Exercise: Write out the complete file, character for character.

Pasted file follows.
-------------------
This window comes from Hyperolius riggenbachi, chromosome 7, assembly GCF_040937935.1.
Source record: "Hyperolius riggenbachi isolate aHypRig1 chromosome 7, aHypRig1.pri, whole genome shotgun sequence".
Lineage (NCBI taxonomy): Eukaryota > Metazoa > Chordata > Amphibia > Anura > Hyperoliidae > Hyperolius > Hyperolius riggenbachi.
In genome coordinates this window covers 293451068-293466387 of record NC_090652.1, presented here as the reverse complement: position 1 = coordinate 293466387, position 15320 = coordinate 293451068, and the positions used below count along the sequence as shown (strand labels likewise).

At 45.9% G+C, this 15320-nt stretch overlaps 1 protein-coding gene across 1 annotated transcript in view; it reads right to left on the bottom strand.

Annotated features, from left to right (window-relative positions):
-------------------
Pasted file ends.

This window comes from Hyperolius riggenbachi, chromosome 7, assembly GCF_040937935.1.
Source record: "Hyperolius riggenbachi isolate aHypRig1 chromosome 7, aHypRig1.pri, whole genome shotgun sequence".
Lineage (NCBI taxonomy): Eukaryota > Metazoa > Chordata > Amphibia > Anura > Hyperoliidae > Hyperolius > Hyperolius riggenbachi.
In genome coordinates this window covers 293451068-293466387 of record NC_090652.1, presented here as the reverse complement: position 1 = coordinate 293466387, position 15320 = coordinate 293451068, and the positions used below count along the sequence as shown (strand labels likewise).

At 45.9% G+C, this 15320-nt stretch overlaps 1 protein-coding gene across 1 annotated transcript in view; it reads right to left on the bottom strand.

Annotated features, from left to right (window-relative positions):